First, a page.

`Ramnagar Ramleela` -- a 179-year-old tradition
Ramnagar (UP): A 31-day show depicted
through multi-stage theatres spread over several square
kilometres -- the 179-year-old `Ramleela` of this Uttar
Pradesh town is a festival with a difference.
The `Ramnagar Ramleela`, which attracts lakhs of people
every year, is a coulourful spectacle which blends local
tradition and mythology.
"If there is any art form in India that has been
unaffected by technological advancement, it is the Ramleela of
Ramnagar. Average audience is rarely less than 25,000 on any
day even though the electric lights, microphones and
loudspeakers are not used in it," Bhanu Shankar Mehta, a noted
sociologist, said to a news agency.
The Ramleela, the key attraction of this town located 15
kms away from Varanasi, was started in 1830 by then ruler of
Kashi Maharaja Udit Narayan Singh and it flourished with the
patronage by the royal family of Kashi, he said.
The play which begins on the occasion of `Anant
Chaturdashi` lasts for 31 days till `Sharad Purnima`. It
recounts the story of Lord Rama as told in `Ramcharitmanas`,
penned by Tulsidas in the medieval period, he said.
Permanent structures have been built and sites such as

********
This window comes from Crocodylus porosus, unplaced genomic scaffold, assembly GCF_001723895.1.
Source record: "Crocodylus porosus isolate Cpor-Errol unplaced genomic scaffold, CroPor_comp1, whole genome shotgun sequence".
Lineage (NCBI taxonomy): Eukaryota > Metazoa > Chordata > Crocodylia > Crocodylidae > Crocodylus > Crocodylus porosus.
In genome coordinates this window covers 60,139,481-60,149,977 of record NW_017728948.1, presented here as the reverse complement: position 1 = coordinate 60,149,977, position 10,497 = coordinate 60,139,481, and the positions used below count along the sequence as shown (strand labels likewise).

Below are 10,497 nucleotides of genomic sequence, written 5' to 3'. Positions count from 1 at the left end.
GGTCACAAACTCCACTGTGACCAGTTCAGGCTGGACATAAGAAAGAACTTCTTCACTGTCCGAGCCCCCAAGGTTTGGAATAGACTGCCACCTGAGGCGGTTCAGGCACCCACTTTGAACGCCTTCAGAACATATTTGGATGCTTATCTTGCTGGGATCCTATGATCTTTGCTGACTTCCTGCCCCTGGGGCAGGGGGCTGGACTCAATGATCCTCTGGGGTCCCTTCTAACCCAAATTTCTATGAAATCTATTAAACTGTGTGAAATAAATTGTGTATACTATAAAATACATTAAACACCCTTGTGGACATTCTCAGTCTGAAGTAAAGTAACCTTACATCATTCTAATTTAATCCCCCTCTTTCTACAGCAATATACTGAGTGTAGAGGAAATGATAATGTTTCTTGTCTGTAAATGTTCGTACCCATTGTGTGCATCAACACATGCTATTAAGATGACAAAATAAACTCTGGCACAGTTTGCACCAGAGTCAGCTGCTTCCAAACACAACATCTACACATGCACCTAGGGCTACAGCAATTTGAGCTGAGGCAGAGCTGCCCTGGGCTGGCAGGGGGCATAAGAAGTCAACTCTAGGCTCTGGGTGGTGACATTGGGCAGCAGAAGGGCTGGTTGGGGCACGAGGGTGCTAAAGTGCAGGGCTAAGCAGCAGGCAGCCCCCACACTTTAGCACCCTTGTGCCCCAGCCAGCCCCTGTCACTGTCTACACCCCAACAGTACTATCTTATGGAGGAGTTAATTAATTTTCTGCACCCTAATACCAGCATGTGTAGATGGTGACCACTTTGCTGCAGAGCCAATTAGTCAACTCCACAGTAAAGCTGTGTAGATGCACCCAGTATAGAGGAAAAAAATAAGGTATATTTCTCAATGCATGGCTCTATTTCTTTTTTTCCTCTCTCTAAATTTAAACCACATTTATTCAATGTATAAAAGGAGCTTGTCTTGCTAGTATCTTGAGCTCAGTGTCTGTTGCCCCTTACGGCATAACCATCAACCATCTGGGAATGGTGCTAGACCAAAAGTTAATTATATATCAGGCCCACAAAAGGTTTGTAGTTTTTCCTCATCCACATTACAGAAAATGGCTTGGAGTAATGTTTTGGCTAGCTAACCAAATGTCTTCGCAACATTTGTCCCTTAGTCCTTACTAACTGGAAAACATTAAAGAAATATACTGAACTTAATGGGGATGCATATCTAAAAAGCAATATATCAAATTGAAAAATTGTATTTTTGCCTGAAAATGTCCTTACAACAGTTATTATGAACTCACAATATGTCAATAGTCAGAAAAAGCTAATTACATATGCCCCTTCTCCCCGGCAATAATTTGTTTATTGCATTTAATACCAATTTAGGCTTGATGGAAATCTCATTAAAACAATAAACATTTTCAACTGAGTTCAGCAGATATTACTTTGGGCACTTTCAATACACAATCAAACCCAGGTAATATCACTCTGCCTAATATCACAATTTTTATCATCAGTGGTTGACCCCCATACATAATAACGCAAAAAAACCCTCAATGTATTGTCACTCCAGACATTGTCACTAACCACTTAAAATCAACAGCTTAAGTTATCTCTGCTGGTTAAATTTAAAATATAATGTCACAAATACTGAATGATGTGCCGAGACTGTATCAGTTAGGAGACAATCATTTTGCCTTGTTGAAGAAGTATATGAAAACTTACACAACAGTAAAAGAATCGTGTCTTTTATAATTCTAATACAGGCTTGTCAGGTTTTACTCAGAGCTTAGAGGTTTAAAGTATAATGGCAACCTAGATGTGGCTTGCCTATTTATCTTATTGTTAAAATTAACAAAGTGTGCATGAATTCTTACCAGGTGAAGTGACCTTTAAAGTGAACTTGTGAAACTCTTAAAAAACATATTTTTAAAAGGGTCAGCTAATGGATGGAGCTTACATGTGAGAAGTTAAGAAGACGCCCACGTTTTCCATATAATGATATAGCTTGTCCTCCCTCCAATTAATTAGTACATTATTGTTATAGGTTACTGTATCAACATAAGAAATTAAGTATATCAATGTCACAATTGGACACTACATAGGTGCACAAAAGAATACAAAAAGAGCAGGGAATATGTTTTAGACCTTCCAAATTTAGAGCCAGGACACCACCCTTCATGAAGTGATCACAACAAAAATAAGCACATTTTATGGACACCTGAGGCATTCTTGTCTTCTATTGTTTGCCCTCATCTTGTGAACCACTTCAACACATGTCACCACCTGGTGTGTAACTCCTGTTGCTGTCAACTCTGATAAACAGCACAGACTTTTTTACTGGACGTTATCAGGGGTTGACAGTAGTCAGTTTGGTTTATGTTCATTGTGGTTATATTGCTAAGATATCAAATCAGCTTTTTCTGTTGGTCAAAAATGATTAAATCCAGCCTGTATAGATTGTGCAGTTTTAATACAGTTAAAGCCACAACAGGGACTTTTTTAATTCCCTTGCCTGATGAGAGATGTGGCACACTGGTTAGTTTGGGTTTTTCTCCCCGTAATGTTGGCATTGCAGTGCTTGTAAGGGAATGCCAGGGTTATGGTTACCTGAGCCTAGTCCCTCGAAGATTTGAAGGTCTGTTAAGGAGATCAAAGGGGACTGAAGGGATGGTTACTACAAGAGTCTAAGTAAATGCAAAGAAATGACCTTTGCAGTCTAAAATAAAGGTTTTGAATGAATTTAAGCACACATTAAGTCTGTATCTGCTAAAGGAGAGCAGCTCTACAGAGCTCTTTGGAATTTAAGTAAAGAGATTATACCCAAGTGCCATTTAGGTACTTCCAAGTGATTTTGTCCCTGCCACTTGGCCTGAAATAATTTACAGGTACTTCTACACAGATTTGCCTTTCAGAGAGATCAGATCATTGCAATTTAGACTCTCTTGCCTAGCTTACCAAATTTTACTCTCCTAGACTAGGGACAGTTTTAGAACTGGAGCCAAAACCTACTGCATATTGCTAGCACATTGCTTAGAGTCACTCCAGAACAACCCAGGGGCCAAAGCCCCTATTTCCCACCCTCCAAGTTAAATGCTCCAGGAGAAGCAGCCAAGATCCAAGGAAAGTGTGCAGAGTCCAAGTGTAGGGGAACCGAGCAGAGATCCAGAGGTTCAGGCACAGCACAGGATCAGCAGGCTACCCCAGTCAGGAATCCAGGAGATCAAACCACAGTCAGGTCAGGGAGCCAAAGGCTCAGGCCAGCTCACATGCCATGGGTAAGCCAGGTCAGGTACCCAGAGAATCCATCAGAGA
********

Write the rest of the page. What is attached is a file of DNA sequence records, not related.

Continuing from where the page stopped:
`Janakpuri`, `Panchvati`, `Ayodhya` and `Lanka` are designed
in various places in the town as described in the epic.
At a time when theatre art is struggling for survival,
a large number of youth turn up to see the `Ramnagar Ramleela`
every year, said Prof Ram Mohan Pathak who have also played
the character of Bharat in the show earlier.
Pandit Laxmi Narayan Pandey Vyas, one of the organisers,
said the uniqueness of the leela is the active participation
of viewers. "The viewers themselves become the part of the
marriage procession of Lord Rama," he said.
Various episodes of the drama are performed at different
places -- all in natural atmosphere.
"There is a tree of Ashok in Ashoka Vatika. Ramnagar Fort
is the place for Ayodhya and a kilometres away is Janakpuri.
Lanka is just two kilometres away from Ayodhya," he said.
All the characters are played by local artistes who are
selected through auditions held in presence of the king of
Varanasi, Vyas said adding that some roles are "inherited" by
particular families in the area.
The play is inaugurated with a colourful pageant in which
the Kashi Naresh, now Kunwar Anant Narain Singh, rides an
elephant and leads a procession.
At the end of each episode, an `aarti` is performed with
chantings of `Har Har Mahadev` and `Raja Ramchandra ki Jai`.
The festivities reach a crescendo as Rama vanquishes the demon
king Ravana, the symbol of sins, and the actors offer garland
to royal family members and meet the audience.
In 2005, UNESCO describe the tradition of `Ramleela` as a
masterpiece of the oral and intangible heritage of humanity.
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